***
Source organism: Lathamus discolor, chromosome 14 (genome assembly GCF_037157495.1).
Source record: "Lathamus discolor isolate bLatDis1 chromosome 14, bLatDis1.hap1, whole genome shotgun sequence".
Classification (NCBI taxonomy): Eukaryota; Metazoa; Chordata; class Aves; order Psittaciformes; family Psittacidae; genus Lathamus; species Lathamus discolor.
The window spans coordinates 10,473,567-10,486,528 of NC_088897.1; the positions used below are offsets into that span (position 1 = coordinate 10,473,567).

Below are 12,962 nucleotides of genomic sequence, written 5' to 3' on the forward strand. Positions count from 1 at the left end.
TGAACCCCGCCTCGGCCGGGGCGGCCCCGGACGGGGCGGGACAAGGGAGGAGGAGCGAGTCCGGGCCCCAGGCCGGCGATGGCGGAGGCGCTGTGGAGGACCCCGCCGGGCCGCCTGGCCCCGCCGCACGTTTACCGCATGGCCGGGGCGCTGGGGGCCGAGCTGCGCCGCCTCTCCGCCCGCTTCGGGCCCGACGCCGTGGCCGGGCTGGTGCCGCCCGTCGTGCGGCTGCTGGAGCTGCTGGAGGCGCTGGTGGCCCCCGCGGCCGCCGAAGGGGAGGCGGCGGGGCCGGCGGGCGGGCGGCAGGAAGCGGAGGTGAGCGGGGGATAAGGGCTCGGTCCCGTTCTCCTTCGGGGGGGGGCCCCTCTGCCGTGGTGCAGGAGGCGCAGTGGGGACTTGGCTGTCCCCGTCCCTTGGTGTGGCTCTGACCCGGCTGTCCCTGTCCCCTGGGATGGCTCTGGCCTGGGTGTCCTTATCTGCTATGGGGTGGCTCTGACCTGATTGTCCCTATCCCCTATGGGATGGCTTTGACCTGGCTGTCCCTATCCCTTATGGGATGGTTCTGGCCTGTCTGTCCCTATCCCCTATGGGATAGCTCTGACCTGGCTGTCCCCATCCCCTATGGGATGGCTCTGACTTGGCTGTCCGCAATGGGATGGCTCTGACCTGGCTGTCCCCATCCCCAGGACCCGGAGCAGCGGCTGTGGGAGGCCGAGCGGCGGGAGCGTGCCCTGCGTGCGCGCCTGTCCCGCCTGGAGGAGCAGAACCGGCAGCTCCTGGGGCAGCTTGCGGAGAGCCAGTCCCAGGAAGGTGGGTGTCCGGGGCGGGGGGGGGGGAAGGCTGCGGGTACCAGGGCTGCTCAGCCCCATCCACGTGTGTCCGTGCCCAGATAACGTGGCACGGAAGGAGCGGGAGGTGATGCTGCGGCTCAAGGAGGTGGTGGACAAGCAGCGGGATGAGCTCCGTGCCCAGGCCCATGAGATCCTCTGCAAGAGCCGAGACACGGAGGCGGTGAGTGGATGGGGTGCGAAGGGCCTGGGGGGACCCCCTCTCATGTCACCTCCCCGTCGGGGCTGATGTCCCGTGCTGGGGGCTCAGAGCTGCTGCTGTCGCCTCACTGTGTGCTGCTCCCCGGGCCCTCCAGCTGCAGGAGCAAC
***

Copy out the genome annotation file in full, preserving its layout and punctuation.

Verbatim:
Source organism: Lathamus discolor, chromosome 14 (genome assembly GCF_037157495.1).
Source record: "Lathamus discolor isolate bLatDis1 chromosome 14, bLatDis1.hap1, whole genome shotgun sequence".
Classification (NCBI taxonomy): Eukaryota; Metazoa; Chordata; class Aves; order Psittaciformes; family Psittacidae; genus Lathamus; species Lathamus discolor.
The window spans coordinates 10,473,567-10,486,528 of NC_088897.1; the positions used below are offsets into that span (position 1 = coordinate 10,473,567).

Below are 12,962 nucleotides of genomic sequence, written 5' to 3' on the forward strand. Positions count from 1 at the left end.
TGAACCCCGCCTCGGCCGGGGCGGCCCCGGACGGGGCGGGACAAGGGAGGAGGAGCGAGTCCGGGCCCCAGGCCGGCGATGGCGGAGGCGCTGTGGAGGACCCCGCCGGGCCGCCTGGCCCCGCCGCACGTTTACCGCATGGCCGGGGCGCTGGGGGCCGAGCTGCGCCGCCTCTCCGCCCGCTTCGGGCCCGACGCCGTGGCCGGGCTGGTGCCGCCCGTCGTGCGGCTGCTGGAGCTGCTGGAGGCGCTGGTGGCCCCCGCGGCCGCCGAAGGGGAGGCGGCGGGGCCGGCGGGCGGGCGGCAGGAAGCGGAGGTGAGCGGGGGATAAGGGCTCGGTCCCGTTCTCCTTCGGGGGGGGGCCCCTCTGCCGTGGTGCAGGAGGCGCAGTGGGGACTTGGCTGTCCCCGTCCCTTGGTGTGGCTCTGACCCGGCTGTCCCTGTCCCCTGGGATGGCTCTGGCCTGGGTGTCCTTATCTGCTATGGGGTGGCTCTGACCTGATTGTCCCTATCCCCTATGGGATGGCTTTGACCTGGCTGTCCCTATCCCTTATGGGATGGTTCTGGCCTGTCTGTCCCTATCCCCTATGGGATAGCTCTGACCTGGCTGTCCCCATCCCCTATGGGATGGCTCTGACTTGGCTGTCCGCAATGGGATGGCTCTGACCTGGCTGTCCCCATCCCCAGGACCCGGAGCAGCGGCTGTGGGAGGCCGAGCGGCGGGAGCGTGCCCTGCGTGCGCGCCTGTCCCGCCTGGAGGAGCAGAACCGGCAGCTCCTGGGGCAGCTTGCGGAGAGCCAGTCCCAGGAAGGTGGGTGTCCGGGGCGGGGGGGGGGGAAGGCTGCGGGTACCAGGGCTGCTCAGCCCCATCCACGTGTGTCCGTGCCCAGATAACGTGGCACGGAAGGAGCGGGAGGTGATGCTGCGGCTCAAGGAGGTGGTGGACAAGCAGCGGGATGAGCTCCGTGCCCAGGCCCATGAGATCCTCTGCAAGAGCCGAGACACGGAGGCGGTGAGTGGATGGGGTGCGAAGGGCCTGGGGGGACCCCCTCTCATGTCACCTCCCCGTCGGGGCTGATGTCCCGTGCTGGGGGCTCAGAGCTGCTGCTGTCGCCTCACTGTGTGCTGCTCCCCGGGCCCTCCAGCTGCAGGAGCAAC